Beyond the question of legality of buildings near the Nile, media reports have long alluded to a strong commercial interest in the Nile islands, which would seem them developed into high-end investment projects.
In June, Medhat Kamal al-Din, the head of the Egyptian Surveying Authority, told the privately owned Al-Masry Al-Youm newspaper that the authority has been tasked with mapping the area in preparation for the implementation of “high priority” projects. In the same story, Al-Masry Al-Youm cites anonymous sources as saying that Sisi has ordered the Nile islands to be transformed into “money and business centers.”
Hany Younes, the spokesperson for the Planning Ministry, says that the ministry has no information on plans for the islands yet, and that subsequent plans are in the initial phases of planning.
The past few months of strife is only the latest episode in a long battle between the state and Nile islands residents. Since 2005, there have been several standoffs between the government and residents of different islands, notably those living on Dahab, Qursaya and Warraq, where had the government proposed investment projects.
In 2008, the government proposed the “Cairo 2050” urban development strategy, which entailed turning Dahab Island into an investment area, a project largely known as being pushed forward by Gamal Mubarak, the younger son of deposed President Hosni Mubarak. All the plans were aborted, however, following protests by island residents.
In 2010, the Supreme Administrative Court ruled in favor of the residents of Qursaya Island, acknowledging their right to remain on the island. However, the battle was renewed in 2012, when military forces attempted to forcefully evict the island’s residents. They ultimately failed to do, after one resident was killed in the clashes.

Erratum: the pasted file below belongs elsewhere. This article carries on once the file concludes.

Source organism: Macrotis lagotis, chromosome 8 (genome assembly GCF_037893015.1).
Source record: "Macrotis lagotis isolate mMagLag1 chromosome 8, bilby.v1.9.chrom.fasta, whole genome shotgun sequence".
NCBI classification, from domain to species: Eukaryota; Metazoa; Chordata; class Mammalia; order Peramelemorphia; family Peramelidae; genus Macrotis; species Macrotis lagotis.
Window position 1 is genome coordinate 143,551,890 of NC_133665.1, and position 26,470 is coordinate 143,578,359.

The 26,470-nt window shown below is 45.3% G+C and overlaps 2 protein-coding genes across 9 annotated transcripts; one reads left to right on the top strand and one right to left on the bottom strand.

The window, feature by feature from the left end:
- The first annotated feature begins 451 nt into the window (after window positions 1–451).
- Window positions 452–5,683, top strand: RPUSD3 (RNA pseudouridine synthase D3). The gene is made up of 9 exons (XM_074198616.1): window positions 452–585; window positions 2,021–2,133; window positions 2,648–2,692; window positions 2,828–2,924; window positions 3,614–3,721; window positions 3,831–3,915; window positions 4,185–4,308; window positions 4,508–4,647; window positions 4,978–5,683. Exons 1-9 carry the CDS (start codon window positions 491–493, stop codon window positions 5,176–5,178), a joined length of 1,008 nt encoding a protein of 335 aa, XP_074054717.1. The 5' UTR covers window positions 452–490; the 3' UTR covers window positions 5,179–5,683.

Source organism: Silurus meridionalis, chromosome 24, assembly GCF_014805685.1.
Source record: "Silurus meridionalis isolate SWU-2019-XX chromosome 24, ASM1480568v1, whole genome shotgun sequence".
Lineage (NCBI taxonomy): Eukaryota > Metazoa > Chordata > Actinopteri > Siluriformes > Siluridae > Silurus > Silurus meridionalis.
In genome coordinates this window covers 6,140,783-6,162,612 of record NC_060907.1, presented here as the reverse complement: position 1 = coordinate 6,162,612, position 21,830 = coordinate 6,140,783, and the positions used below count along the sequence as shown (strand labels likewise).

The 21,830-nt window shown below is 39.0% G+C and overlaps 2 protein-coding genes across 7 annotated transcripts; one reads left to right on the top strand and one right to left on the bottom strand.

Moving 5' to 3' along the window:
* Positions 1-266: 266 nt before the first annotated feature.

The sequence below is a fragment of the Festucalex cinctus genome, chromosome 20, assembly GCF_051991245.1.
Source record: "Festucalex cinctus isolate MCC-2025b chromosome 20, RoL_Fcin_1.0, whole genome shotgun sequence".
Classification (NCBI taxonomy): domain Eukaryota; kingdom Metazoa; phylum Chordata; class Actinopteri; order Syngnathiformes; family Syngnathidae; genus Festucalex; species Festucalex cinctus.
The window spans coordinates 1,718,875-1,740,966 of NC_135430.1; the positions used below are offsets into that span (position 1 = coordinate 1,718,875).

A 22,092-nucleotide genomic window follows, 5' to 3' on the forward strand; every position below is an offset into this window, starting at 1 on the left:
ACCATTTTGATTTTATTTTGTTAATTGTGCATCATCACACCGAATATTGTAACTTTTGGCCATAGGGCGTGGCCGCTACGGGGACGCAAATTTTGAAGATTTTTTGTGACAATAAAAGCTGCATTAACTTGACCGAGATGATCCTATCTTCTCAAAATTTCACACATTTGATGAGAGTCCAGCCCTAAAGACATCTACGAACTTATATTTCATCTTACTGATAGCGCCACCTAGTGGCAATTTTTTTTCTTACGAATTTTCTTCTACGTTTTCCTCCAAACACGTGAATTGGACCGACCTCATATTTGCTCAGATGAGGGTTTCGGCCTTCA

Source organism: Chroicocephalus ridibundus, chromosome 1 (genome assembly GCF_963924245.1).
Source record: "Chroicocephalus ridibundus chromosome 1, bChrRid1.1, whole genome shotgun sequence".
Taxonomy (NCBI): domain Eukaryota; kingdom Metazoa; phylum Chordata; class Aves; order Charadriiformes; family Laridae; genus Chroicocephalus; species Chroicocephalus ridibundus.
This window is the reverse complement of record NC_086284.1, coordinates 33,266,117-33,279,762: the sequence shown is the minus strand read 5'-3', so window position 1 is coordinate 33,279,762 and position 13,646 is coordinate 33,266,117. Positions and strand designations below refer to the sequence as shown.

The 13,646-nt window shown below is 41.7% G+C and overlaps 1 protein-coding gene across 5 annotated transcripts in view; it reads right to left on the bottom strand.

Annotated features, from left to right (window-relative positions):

“When they build their hotels on the island, won’t they introduce a sewage system? Why don’t they do it for the residents and owners of the land instead? Are these foreigners that they will give the land to better than us?” asks Abdallah, sitting on the step of his house, across from the small field that he owns and from which he makes his living.
Meanwhile, Ahmed Ayoub, who has served as the spokesperson for the State Land and Assets Reclamation Committee since it was formed in 2016, tells Mada Masr that reclaimed lands may have one of three fates: building development and services projects, sale in open tenders, or return to the people occupying them, if residents prove that they have invested in the land in useful ways, a matter which is regulated through a set of criteria.
For Zaazaa, when it comes to areas that have been populated for decades, the government should make development plans incorporating the area’s residents and not aim to enter and evict them.
Abdallah knows one thing for sure: “I do not concede that this hometown will be taken from us. We’re not a bunch of chickens that they can shoo away. There are people here living on 2,000 feddans with their children and their cattle and their lives. Even if they price a meter at LE1 million, we won’t leave.”